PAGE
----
Aged care change

The State Government’s decision to consult with Strathalbyn residents about the future of aged care in their town is a positive move.
The sudden closure of the Kalimna aged care hostel was sprung on the community by the former State Labor Government in 2017 and upset a large number of the town’s residents.
Its closure was reasonable – it didn’t meet modern safety standards – but it wasn’t handled with appropriate sensitivity and failed to recognise the huge amount of grass-roots community effort that went into fundraising and establishing the hostel in the first place.
The newly elected Liberals have learned from Labor’s mistake and acknowledge the importance of community consultation in expanding the town’s aged care facility and the future use of the Kalimna hostel.
However, it is vital it does not become community consultation in name only.
Whether or not the Government acts on the data it collects from the public forum and the overall engagement process remains to be seen.
Aged care in Strathalbyn – like the wider region and the rest of Australia – is not an issue with a short-term fix.
With an ageing population and ever-increasing strain on the resources and facilities required to properly care for older residents, the decision to effectively consult with residents is a step in the right direction to ease some of the stresses on this industry.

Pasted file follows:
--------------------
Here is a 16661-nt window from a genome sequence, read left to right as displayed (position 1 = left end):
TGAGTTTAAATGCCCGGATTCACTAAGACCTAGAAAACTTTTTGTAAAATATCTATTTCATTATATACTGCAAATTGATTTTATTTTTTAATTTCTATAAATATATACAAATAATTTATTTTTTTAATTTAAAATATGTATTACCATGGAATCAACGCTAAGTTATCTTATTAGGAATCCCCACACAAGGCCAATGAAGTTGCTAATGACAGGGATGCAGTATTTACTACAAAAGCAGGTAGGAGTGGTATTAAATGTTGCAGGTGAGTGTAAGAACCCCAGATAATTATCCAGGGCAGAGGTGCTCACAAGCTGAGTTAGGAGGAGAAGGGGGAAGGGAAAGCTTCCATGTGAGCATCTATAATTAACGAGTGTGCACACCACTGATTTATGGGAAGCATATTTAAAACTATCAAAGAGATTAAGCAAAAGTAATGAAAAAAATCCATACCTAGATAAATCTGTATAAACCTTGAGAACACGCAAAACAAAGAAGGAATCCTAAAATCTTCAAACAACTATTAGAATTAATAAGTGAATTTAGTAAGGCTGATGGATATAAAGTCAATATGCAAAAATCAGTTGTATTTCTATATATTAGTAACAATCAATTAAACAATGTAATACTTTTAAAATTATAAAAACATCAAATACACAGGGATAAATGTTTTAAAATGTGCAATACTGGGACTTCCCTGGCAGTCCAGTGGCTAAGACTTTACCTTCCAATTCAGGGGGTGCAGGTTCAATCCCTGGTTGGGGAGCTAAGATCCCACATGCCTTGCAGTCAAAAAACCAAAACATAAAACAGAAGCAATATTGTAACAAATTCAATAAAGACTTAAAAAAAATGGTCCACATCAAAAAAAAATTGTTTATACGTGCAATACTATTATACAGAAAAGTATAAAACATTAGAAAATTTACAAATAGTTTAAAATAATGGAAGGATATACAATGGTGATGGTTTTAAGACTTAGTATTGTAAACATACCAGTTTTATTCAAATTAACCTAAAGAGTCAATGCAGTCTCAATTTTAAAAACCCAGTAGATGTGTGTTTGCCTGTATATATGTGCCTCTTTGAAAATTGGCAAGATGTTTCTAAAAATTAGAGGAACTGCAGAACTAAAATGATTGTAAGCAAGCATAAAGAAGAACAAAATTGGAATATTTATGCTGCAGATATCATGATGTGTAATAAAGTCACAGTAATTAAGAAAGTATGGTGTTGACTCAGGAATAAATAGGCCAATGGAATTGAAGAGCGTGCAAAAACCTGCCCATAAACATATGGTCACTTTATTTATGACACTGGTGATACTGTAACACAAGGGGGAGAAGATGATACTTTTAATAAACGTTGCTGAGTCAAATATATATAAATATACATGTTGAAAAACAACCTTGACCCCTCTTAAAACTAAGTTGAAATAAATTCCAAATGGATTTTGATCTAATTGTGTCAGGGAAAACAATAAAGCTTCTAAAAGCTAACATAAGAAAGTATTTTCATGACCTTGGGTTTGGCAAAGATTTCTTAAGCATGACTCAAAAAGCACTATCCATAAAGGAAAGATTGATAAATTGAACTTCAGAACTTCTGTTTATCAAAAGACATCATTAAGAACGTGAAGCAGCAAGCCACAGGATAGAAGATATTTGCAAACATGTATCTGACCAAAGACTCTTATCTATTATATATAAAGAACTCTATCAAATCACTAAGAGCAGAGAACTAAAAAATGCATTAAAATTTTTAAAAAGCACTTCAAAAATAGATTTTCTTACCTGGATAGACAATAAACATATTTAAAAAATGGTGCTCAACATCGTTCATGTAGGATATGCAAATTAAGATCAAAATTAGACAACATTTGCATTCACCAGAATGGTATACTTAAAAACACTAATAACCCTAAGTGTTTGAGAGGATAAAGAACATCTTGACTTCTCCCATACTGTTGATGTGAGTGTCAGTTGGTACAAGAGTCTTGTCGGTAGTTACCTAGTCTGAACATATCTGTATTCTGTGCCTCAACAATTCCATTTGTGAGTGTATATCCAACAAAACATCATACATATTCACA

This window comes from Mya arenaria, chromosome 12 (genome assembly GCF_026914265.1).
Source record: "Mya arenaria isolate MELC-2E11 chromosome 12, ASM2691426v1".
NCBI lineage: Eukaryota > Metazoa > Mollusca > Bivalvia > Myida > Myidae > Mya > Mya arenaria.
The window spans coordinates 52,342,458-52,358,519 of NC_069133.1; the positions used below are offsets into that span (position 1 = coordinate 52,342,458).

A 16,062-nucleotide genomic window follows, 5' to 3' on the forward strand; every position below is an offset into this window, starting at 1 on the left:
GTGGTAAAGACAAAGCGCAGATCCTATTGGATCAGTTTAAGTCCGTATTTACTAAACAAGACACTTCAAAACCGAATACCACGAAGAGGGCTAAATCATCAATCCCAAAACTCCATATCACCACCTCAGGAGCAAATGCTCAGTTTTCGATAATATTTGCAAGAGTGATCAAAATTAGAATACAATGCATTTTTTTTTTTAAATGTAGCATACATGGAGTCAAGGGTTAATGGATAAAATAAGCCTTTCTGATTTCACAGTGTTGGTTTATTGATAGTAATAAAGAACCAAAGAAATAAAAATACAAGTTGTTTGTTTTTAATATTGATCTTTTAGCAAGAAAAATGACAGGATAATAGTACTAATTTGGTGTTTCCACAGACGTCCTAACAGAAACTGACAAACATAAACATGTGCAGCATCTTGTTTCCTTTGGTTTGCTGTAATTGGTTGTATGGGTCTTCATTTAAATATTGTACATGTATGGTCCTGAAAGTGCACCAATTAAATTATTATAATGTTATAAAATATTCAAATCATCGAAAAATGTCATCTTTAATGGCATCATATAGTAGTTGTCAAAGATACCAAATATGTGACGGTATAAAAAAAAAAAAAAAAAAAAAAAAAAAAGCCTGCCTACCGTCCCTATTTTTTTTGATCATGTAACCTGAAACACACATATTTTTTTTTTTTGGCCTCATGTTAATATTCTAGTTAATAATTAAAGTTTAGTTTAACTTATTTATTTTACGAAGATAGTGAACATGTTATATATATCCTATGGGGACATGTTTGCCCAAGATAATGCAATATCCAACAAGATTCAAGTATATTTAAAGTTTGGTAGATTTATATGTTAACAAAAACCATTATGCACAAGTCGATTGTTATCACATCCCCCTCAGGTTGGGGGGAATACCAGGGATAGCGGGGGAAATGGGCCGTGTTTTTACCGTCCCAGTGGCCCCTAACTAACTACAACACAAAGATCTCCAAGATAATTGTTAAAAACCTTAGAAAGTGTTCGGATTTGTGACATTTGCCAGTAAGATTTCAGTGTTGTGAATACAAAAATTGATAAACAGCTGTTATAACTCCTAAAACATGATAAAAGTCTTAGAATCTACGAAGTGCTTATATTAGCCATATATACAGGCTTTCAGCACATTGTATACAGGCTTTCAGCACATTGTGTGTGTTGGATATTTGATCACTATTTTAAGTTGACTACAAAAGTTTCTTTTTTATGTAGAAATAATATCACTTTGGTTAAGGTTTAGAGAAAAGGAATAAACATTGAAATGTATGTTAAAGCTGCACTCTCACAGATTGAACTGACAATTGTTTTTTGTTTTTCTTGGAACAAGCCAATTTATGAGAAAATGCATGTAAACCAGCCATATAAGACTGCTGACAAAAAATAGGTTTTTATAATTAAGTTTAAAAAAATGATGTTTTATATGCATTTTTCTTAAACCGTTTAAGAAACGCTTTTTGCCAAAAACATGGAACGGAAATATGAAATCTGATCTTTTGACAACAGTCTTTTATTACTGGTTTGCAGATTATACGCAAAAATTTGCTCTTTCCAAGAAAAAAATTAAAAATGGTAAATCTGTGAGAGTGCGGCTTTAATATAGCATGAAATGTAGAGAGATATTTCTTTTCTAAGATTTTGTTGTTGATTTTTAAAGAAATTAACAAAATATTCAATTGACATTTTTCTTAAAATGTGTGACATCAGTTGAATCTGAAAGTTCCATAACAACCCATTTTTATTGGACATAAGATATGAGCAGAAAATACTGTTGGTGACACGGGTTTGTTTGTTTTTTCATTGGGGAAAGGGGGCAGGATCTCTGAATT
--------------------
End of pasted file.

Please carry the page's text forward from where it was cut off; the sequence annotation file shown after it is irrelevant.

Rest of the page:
Allowing those who are going to use these facilities to have their say on what they feel they need to enjoy their remaining years is important.
Ensuring the community is part of the solution will no doubt make for a better outcome, even if some people’s wishes are not adopted.
As people who live in communities like Strathalbyn get older, they want to stay in the places they love.
When Kalimna was closed, its residents were displaced – some were moved into temporary beds at the Strathalbyn hospital, others were forced to relocate to facilities in different parts of the State.
These people want to stay close to their families, friends and familiar environments and this consultation period might help create a blueprint for other communities to ensure older residents are able to enjoy their remaining years in comfort and stability.

For the full report, see the print issue of The Courier.